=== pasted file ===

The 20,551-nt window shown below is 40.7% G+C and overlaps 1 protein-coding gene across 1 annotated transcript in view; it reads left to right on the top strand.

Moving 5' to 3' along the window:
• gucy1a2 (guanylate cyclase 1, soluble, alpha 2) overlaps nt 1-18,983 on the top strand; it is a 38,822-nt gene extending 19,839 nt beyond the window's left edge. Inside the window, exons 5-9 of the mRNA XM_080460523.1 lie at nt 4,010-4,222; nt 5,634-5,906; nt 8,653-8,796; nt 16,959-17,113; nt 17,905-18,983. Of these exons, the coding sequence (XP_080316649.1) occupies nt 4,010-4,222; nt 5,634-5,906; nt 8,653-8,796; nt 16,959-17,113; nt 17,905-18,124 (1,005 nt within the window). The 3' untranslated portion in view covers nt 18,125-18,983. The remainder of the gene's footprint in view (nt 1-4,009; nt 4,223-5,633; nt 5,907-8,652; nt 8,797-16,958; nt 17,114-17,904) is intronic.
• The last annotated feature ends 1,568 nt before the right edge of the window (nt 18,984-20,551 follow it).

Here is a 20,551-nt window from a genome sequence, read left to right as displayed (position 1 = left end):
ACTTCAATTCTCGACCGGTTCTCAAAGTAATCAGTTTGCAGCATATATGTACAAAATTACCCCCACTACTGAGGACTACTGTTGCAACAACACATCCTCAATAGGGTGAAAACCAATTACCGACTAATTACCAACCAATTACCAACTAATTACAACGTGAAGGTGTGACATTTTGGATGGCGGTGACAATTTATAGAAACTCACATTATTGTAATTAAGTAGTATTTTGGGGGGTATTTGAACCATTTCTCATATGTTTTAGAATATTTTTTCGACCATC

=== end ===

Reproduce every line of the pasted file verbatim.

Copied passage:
The 20,551-nt window shown below is 40.7% G+C and overlaps 1 protein-coding gene across 1 annotated transcript in view; it reads left to right on the top strand.

Moving 5' to 3' along the window:
• gucy1a2 (guanylate cyclase 1, soluble, alpha 2) overlaps nt 1-18,983 on the top strand; it is a 38,822-nt gene extending 19,839 nt beyond the window's left edge. Inside the window, exons 5-9 of the mRNA XM_080460523.1 lie at nt 4,010-4,222; nt 5,634-5,906; nt 8,653-8,796; nt 16,959-17,113; nt 17,905-18,983. Of these exons, the coding sequence (XP_080316649.1) occupies nt 4,010-4,222; nt 5,634-5,906; nt 8,653-8,796; nt 16,959-17,113; nt 17,905-18,124 (1,005 nt within the window). The 3' untranslated portion in view covers nt 18,125-18,983. The remainder of the gene's footprint in view (nt 1-4,009; nt 4,223-5,633; nt 5,907-8,652; nt 8,797-16,958; nt 17,114-17,904) is intronic.
• The last annotated feature ends 1,568 nt before the right edge of the window (nt 18,984-20,551 follow it).

Here is a 20,551-nt window from a genome sequence, read left to right as displayed (position 1 = left end):
ACTTCAATTCTCGACCGGTTCTCAAAGTAATCAGTTTGCAGCATATATGTACAAAATTACCCCCACTACTGAGGACTACTGTTGCAACAACACATCCTCAATAGGGTGAAAACCAATTACCGACTAATTACCAACCAATTACCAACTAATTACAACGTGAAGGTGTGACATTTTGGATGGCGGTGACAATTTATAGAAACTCACATTATTGTAATTAAGTAGTATTTTGGGGGGTATTTGAACCATTTCTCATATGTTTTAGAATATTTTTTCGACCATC